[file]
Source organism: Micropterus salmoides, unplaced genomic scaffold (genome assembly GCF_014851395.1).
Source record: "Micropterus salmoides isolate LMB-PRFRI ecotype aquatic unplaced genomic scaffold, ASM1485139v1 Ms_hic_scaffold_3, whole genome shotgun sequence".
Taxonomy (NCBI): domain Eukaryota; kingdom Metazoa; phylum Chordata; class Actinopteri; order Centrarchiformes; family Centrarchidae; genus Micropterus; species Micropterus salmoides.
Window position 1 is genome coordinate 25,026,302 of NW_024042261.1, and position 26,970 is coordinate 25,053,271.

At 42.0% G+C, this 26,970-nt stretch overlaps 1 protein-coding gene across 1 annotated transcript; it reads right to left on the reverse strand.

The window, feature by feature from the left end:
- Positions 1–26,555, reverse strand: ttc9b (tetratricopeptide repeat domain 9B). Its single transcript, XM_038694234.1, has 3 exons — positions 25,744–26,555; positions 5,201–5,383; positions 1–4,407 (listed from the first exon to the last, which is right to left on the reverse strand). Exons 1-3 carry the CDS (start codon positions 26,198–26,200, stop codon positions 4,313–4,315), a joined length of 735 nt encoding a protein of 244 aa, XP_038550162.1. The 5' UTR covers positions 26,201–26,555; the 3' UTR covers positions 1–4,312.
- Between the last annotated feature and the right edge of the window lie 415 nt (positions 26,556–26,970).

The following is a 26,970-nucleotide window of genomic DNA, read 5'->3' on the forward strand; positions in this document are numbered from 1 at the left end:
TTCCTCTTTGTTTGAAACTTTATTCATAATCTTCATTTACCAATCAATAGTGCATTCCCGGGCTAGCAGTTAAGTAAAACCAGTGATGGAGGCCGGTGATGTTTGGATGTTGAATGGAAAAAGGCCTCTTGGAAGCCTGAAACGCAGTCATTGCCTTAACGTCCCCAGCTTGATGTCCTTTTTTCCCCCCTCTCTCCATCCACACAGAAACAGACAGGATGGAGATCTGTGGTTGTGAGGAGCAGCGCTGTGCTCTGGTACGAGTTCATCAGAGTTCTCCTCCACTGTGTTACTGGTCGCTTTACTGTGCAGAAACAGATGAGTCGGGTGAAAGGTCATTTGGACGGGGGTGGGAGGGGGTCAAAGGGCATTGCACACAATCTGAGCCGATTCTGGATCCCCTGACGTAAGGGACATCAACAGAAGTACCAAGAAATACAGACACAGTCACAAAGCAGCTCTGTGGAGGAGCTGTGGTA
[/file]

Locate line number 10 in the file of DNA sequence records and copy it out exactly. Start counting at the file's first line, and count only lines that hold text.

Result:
TTCCTCTTTGTTTGAAACTTTATTCATAATCTTCATTTACCAATCAATAGTGCATTCCCGGGCTAGCAGTTAAGTAAAACCAGTGATGGAGGCCGGTGATGTTTGGATGTTGAATGGAAAAAGGCCTCTTGGAAGCCTGAAACGCAGTCATTGCCTTAACGTCCCCAGCTTGATGTCCTTTTTTCCCCCCTCTCTCCATCCACACAGAAACAGACAGGATGGAGATCTGTGGTTGTGAGGAGCAGCGCTGTGCTCTGGTACGAGTTCATCAGAGTTCTCCTCCACTGTGTTACTGGTCGCTTTACTGTGCAGAAACAGATGAGTCGGGTGAAAGGTCATTTGGACGGGGGTGGGAGGGGGTCAAAGGGCATTGCACACAATCTGAGCCGATTCTGGATCCCCTGACGTAAGGGACATCAACAGAAGTACCAAGAAATACAGACACAGTCACAAAGCAGCTCTGTGGAGGAGCTGTGGTA